A recent audit recommended EPA issue new policy for tech investment reporting.
The Environmental Protection Agency hasn't been adequately reporting tech investments worth hundreds of millions of dollars, according to an inspector general audit.
EPA has been "noncompliant with its current policy" in recording its $334 million in IT investments, the report said. "Thus, the EPA is at risk of not managing taxpayer dollars properly," the report stated.
According to the report, EPA uses its Capital Planning and Investment Control, or CPIC, process to manage IT investments and the Registry of EPA Applications, Models and Databases, or READ, to record most IT systems. Currently, not all investments recorded in CPIC are recorded in READ, including a major investment with a budget of $15 million.
Furthermore, the CPIC policy didn't cover EPA's medium and "lite" investments, whose budget totaled more than $83 million, the audit found.
The inspector general recommended EPA update its policy to require all IT investments recorded in one system be included in the other and also that EPA update the CPIC process to cover all IT investments, "lite," medium and major.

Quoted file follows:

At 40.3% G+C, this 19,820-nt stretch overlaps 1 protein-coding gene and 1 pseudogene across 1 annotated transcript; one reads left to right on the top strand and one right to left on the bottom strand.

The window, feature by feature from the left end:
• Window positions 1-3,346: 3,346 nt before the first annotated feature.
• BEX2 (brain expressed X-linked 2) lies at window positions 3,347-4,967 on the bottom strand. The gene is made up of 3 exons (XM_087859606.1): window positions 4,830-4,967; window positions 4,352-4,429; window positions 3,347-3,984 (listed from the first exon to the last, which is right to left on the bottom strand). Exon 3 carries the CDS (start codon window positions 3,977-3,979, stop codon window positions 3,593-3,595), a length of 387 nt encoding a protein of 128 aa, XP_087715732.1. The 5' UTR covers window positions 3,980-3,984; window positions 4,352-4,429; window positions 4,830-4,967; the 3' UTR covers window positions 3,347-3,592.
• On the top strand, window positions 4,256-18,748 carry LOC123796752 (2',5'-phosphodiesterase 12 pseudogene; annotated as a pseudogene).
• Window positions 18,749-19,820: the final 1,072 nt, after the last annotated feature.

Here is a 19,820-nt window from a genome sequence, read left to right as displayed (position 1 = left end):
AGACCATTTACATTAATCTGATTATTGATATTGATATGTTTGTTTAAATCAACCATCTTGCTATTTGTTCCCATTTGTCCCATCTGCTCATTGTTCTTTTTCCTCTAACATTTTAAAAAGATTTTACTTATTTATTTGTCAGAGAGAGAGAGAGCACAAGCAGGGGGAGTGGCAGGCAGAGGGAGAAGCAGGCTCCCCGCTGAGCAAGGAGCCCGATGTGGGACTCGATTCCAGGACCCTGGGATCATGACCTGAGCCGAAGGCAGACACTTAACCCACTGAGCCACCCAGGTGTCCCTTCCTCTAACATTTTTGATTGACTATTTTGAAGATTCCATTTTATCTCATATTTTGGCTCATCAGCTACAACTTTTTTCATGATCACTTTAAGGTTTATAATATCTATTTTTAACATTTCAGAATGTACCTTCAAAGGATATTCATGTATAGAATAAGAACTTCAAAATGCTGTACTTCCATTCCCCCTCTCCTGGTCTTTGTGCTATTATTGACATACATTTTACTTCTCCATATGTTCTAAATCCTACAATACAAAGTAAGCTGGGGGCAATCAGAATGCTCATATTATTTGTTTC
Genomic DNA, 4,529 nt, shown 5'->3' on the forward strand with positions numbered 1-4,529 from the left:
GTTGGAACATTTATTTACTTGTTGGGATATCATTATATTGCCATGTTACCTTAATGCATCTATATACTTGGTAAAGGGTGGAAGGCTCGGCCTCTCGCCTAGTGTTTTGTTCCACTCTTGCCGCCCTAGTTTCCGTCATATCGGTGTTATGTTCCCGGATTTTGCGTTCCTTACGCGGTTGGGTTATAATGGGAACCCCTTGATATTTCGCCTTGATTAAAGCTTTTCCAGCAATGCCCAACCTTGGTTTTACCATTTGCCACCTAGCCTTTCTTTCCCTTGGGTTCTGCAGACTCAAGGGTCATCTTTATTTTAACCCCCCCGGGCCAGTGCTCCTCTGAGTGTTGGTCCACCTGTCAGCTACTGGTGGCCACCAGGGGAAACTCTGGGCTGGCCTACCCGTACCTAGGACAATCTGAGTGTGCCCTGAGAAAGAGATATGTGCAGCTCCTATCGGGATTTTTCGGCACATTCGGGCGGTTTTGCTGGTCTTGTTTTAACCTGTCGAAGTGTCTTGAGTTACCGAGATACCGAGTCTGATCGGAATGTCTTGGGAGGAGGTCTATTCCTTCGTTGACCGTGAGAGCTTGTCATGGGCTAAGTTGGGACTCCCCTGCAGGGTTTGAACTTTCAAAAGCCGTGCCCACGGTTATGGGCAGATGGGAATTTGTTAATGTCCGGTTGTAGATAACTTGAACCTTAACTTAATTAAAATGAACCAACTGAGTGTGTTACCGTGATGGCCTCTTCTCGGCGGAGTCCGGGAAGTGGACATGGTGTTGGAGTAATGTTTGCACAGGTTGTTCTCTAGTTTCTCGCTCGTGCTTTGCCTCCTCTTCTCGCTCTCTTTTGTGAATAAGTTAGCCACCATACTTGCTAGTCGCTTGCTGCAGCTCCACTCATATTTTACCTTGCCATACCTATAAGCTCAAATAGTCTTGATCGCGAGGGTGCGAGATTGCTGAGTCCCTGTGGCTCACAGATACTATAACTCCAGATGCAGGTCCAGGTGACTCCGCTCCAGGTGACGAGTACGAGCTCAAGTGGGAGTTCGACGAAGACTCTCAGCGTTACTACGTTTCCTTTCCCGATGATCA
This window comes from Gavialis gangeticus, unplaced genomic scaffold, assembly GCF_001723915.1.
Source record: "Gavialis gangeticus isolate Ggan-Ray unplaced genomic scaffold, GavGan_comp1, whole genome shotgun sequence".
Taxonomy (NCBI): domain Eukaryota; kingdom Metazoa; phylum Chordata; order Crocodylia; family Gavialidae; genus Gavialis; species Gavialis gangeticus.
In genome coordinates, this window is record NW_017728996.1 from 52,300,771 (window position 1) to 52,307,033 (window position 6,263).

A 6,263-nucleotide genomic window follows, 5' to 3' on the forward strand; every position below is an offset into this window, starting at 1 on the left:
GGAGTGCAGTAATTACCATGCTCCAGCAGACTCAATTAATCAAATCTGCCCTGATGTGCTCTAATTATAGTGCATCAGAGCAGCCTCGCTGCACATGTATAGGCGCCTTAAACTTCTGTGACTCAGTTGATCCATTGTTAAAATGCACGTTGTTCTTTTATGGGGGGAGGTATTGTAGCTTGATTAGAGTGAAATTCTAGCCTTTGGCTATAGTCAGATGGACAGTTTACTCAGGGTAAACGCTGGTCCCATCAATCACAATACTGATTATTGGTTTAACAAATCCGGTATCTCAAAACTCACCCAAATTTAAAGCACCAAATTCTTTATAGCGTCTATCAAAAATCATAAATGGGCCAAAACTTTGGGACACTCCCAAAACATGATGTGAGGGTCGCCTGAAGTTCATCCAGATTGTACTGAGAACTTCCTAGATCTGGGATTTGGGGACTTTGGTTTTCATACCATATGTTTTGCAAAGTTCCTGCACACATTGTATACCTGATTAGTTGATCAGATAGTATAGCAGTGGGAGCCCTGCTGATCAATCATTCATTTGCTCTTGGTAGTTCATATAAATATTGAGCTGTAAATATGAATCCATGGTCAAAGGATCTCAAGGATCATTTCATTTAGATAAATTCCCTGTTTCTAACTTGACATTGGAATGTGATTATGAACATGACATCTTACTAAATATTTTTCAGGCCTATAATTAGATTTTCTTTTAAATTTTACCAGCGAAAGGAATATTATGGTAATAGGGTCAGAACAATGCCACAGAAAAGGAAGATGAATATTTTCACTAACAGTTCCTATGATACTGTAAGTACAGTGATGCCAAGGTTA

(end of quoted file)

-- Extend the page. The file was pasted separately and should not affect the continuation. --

Within READ, information systems are tagged with details such as their title, description and contact information, but READ doesn't include budget, cost and expense data, the OIG found. As of August 2014, the audit discovered 1,855 READ entries, some of which were inactive. (The OIG conducted the audit between June 2014 and June 2015.)
CPIC classifies IT investments as major, medium and lite based on their dollar thresholds -- major denotes at least a $5 million investment.
But CPIC's process was specifically developed for managing major investments, and doesn't include a process for reviewing medium and lite ones, the audit found.
According to the audit, EPA agreed with the recommendations and has drawn up plans to correct reporting issues. EPA has been updating its CPIC policy since May 2014 and expects to finalize them by December 2015.
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